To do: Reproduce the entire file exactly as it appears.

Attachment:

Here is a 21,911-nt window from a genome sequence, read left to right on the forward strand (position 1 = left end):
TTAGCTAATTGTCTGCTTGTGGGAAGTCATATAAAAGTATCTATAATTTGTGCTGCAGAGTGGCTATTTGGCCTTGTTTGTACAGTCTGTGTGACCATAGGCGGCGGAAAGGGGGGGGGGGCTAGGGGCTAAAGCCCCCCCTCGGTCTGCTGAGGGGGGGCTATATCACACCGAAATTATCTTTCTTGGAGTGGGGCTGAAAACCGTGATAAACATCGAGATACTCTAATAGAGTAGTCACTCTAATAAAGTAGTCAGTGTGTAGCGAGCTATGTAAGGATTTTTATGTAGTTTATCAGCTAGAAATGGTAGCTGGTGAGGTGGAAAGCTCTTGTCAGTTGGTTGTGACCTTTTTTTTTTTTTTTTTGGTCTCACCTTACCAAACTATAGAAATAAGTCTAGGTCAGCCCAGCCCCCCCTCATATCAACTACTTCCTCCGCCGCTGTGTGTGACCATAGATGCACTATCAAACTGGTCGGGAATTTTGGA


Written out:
Here is a 21,911-nt window from a genome sequence, read left to right on the forward strand (position 1 = left end):
TTAGCTAATTGTCTGCTTGTGGGAAGTCATATAAAAGTATCTATAATTTGTGCTGCAGAGTGGCTATTTGGCCTTGTTTGTACAGTCTGTGTGACCATAGGCGGCGGAAAGGGGGGGGGGGCTAGGGGCTAAAGCCCCCCCTCGGTCTGCTGAGGGGGGGCTATATCACACCGAAATTATCTTTCTTGGAGTGGGGCTGAAAACCGTGATAAACATCGAGATACTCTAATAGAGTAGTCACTCTAATAAAGTAGTCAGTGTGTAGCGAGCTATGTAAGGATTTTTATGTAGTTTATCAGCTAGAAATGGTAGCTGGTGAGGTGGAAAGCTCTTGTCAGTTGGTTGTGACCTTTTTTTTTTTTTTTTTGGTCTCACCTTACCAAACTATAGAAATAAGTCTAGGTCAGCCCAGCCCCCCCTCATATCAACTACTTCCTCCGCCGCTGTGTGTGACCATAGATGCACTATCAAACTGGTCGGGAATTTTGGA